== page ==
The Golden State will hold large-scale emergency drills today, with the hope of preparing millions of people for a M7 or greater earthquake.
Seismologists believe California is decades overdue a “Big One” and as the Grand Solar Minimum intensifies the threat is ever increasing.
The San Andreas Fault – a 750-mile fissure that runs the length of California – has been building energy for more than 100 years and is thought to be the biggest risk.
The state’s last colossal rupture was in 1906, when the San Andreas Fault laid waste to San Francisco.
That massive M7.8 earthquake reduced buildings to rubble in less than a minute, killing around 7,500 people and destroying 80% of the city.
To prepare residents for the worst, millions across the state will practice how to “drop, cover, and hold on” on Oct 18.
John Vidale, director of the Southern California Earthquake Center, said: “When we look at the history of the fault, we can see these big earthquakes have happened many times over the last few thousand years, so yeah, it’s an inevitability.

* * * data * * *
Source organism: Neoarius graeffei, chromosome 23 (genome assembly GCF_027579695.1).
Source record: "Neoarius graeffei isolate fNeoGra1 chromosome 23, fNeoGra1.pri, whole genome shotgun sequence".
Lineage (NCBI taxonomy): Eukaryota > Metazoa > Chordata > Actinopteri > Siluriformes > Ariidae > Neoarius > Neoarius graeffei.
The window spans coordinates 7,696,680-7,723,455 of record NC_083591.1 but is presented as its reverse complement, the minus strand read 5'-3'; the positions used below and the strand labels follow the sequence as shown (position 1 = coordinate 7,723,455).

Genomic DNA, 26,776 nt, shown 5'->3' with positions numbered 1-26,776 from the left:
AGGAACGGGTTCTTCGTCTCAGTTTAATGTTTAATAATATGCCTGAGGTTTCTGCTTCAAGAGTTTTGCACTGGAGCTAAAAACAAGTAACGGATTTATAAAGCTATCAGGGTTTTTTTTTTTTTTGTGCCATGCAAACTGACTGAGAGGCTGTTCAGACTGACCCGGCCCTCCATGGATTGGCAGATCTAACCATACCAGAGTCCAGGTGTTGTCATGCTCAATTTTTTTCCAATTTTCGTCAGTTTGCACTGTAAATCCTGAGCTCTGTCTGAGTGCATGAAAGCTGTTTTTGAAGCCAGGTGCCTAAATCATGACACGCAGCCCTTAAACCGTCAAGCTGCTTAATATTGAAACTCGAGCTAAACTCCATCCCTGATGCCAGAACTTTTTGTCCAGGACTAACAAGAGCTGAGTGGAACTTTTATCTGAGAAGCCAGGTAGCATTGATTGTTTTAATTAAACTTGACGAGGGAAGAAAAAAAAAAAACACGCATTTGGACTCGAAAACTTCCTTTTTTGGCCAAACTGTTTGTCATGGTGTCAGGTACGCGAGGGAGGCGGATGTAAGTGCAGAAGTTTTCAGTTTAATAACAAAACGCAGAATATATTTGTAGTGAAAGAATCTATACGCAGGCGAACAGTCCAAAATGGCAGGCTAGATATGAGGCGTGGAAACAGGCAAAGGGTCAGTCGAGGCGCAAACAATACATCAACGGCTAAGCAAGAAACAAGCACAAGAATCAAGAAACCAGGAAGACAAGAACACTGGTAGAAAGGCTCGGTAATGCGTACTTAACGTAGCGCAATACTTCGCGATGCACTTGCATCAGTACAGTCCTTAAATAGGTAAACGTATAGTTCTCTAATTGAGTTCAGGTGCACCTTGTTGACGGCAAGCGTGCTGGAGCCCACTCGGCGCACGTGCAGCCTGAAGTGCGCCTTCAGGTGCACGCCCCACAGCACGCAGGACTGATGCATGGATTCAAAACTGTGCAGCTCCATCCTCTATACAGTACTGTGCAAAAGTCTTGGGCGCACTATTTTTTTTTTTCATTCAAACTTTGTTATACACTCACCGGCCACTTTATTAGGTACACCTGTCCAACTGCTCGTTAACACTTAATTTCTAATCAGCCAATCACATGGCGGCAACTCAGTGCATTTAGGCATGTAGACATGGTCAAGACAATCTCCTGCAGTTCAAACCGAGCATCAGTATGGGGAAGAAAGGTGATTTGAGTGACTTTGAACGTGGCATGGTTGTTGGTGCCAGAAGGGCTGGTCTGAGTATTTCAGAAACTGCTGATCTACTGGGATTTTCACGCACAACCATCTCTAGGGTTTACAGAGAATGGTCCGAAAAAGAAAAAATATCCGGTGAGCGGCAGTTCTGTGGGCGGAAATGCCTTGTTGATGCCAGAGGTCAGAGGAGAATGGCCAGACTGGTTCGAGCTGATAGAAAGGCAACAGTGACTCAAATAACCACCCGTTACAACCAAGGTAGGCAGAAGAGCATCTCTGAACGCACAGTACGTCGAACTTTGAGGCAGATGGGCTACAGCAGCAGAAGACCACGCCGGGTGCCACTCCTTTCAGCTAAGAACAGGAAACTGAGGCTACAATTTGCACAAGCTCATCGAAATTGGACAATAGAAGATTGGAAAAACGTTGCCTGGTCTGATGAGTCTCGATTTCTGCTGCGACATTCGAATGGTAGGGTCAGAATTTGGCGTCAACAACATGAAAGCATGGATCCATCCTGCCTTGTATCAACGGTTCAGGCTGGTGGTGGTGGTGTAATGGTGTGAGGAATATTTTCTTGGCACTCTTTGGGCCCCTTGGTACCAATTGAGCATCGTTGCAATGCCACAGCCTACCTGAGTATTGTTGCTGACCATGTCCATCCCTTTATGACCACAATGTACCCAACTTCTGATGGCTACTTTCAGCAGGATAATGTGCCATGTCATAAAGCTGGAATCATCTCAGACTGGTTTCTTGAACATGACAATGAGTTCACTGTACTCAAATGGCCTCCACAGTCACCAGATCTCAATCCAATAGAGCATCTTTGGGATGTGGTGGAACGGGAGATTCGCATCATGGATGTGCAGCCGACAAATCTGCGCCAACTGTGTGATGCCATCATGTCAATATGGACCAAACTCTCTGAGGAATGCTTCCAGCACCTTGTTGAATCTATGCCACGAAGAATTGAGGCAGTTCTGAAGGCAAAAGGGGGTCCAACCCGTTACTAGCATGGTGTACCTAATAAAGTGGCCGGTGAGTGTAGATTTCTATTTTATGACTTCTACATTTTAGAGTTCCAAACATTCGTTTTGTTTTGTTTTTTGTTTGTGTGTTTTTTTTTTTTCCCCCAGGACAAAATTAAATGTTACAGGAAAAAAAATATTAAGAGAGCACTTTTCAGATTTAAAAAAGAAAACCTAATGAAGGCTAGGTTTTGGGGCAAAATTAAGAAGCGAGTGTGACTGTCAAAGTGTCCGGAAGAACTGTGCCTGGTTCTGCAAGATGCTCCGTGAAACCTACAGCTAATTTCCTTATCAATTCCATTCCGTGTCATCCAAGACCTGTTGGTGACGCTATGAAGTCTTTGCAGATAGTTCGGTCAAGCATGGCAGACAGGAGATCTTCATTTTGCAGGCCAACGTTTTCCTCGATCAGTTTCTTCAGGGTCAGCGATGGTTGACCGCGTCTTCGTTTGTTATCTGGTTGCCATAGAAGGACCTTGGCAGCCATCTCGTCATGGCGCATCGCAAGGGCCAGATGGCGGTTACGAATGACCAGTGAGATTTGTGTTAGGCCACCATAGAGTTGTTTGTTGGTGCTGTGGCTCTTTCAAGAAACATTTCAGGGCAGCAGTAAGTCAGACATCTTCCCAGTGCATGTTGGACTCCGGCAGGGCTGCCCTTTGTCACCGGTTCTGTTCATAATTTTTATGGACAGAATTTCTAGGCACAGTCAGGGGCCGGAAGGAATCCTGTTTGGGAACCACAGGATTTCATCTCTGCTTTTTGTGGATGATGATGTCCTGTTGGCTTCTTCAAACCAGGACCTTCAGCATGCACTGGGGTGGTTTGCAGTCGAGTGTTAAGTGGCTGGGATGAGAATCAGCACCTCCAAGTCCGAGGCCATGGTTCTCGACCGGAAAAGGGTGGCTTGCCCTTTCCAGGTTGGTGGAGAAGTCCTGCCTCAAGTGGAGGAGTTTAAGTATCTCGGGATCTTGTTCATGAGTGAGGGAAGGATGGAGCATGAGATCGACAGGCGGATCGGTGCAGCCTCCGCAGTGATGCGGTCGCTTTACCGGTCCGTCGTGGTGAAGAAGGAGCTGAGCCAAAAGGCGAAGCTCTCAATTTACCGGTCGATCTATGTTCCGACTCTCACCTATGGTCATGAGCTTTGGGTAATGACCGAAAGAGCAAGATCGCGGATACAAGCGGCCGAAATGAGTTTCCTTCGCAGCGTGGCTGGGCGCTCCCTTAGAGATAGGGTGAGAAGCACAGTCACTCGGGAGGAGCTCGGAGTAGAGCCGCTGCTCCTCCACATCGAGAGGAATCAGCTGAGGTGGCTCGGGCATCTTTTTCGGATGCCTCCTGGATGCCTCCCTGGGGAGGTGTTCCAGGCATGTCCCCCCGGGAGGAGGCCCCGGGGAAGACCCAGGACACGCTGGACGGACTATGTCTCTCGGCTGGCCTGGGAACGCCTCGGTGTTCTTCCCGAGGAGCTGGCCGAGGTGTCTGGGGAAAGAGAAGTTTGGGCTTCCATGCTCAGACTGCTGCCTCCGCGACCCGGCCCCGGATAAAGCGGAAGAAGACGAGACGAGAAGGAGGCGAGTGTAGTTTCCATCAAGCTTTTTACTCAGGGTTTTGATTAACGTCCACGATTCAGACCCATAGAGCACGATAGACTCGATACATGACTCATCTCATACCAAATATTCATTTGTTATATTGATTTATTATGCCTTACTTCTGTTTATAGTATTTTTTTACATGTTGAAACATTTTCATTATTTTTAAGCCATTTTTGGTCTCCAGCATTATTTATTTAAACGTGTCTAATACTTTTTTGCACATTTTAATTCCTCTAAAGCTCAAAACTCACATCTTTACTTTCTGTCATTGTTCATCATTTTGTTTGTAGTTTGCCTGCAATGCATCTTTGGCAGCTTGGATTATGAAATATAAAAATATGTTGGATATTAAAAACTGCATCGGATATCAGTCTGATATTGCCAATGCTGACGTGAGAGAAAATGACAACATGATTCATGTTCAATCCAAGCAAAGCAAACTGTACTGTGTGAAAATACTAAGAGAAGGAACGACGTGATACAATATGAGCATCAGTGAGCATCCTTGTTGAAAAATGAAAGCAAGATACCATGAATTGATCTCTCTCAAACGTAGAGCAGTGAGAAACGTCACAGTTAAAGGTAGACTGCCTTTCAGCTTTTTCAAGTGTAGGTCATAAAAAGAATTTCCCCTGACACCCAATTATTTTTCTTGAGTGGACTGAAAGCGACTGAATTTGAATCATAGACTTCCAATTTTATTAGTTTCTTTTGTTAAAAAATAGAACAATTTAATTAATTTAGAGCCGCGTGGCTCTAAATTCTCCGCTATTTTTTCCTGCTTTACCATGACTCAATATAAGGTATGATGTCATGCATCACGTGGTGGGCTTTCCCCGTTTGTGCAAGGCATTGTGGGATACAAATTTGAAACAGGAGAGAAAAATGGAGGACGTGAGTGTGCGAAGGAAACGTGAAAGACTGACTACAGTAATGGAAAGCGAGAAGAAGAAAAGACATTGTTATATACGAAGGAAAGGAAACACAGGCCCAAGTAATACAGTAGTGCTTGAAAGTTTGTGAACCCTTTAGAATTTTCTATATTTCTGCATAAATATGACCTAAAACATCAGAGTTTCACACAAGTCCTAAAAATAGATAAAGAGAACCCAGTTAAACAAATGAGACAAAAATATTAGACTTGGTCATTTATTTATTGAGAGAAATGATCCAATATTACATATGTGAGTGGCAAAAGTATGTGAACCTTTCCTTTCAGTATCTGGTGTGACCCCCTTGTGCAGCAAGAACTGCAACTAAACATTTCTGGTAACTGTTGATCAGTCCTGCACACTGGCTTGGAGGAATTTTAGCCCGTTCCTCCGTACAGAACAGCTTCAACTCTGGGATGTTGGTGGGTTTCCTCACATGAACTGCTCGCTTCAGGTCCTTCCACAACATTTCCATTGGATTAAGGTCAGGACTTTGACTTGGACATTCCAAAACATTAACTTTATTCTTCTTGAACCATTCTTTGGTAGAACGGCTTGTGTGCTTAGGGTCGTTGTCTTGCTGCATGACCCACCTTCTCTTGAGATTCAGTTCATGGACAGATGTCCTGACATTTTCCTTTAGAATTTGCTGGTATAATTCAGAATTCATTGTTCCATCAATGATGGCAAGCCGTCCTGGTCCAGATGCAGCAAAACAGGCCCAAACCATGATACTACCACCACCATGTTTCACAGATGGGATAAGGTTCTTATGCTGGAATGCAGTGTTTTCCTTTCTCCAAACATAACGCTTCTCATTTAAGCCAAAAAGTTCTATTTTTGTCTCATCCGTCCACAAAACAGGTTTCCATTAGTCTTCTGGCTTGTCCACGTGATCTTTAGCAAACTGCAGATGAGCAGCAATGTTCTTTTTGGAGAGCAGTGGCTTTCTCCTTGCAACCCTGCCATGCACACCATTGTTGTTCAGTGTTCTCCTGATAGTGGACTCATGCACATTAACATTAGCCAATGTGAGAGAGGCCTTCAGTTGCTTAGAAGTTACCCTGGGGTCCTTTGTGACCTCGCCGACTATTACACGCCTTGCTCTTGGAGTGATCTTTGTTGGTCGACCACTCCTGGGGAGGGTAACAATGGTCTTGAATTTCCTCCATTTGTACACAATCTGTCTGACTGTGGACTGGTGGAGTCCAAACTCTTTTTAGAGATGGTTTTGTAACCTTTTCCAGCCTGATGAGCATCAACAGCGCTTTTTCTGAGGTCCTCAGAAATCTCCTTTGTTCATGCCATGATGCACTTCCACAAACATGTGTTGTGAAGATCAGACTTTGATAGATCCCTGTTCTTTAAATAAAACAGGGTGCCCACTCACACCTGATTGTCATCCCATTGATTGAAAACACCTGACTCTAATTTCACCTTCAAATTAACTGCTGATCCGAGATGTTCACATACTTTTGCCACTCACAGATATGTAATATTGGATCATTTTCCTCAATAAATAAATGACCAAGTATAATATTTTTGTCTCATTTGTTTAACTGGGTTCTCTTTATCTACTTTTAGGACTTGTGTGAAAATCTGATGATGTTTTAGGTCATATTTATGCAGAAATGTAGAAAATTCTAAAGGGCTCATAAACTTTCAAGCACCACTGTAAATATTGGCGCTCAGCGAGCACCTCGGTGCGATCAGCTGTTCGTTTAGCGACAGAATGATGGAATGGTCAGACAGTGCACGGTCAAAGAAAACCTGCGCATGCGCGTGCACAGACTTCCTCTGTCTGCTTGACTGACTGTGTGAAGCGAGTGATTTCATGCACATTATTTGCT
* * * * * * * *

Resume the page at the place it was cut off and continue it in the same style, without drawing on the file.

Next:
“We just don’t know if it’s going to be now or two hundred years from now.”
Are you ready for the #GreatCaliforniaShakeOut? Join 10 million people across California for an earthquake drill tomorrow. Just remember to drop, cover and hold on. Register today at https://t.co/Hha6UVjFWc pic.twitter.com/01ggVRcbSD
— City of San Diego (@CityofSanDiego) October 17, 2018
Recent research, however, would suggest the “big one” is likely to pop off sooner rather than later.
Seismic and volcanic activity has been correlated to changes in our sun.
The global uptick in earthquakes and volcanoes we’ve witnessed lately is likely attributed to the drop-off in solar activity, coronal holes, and the increase in Galactic Cosmic Rays penetrating silica-rich magma.
Check out this link for more info: https://principia-scientific.org/do-cosmic-rays-trigger-earthquakes-volcanic-eruptions/
GSM = influx of GCRs = uptick in Seismic and Volcanic activity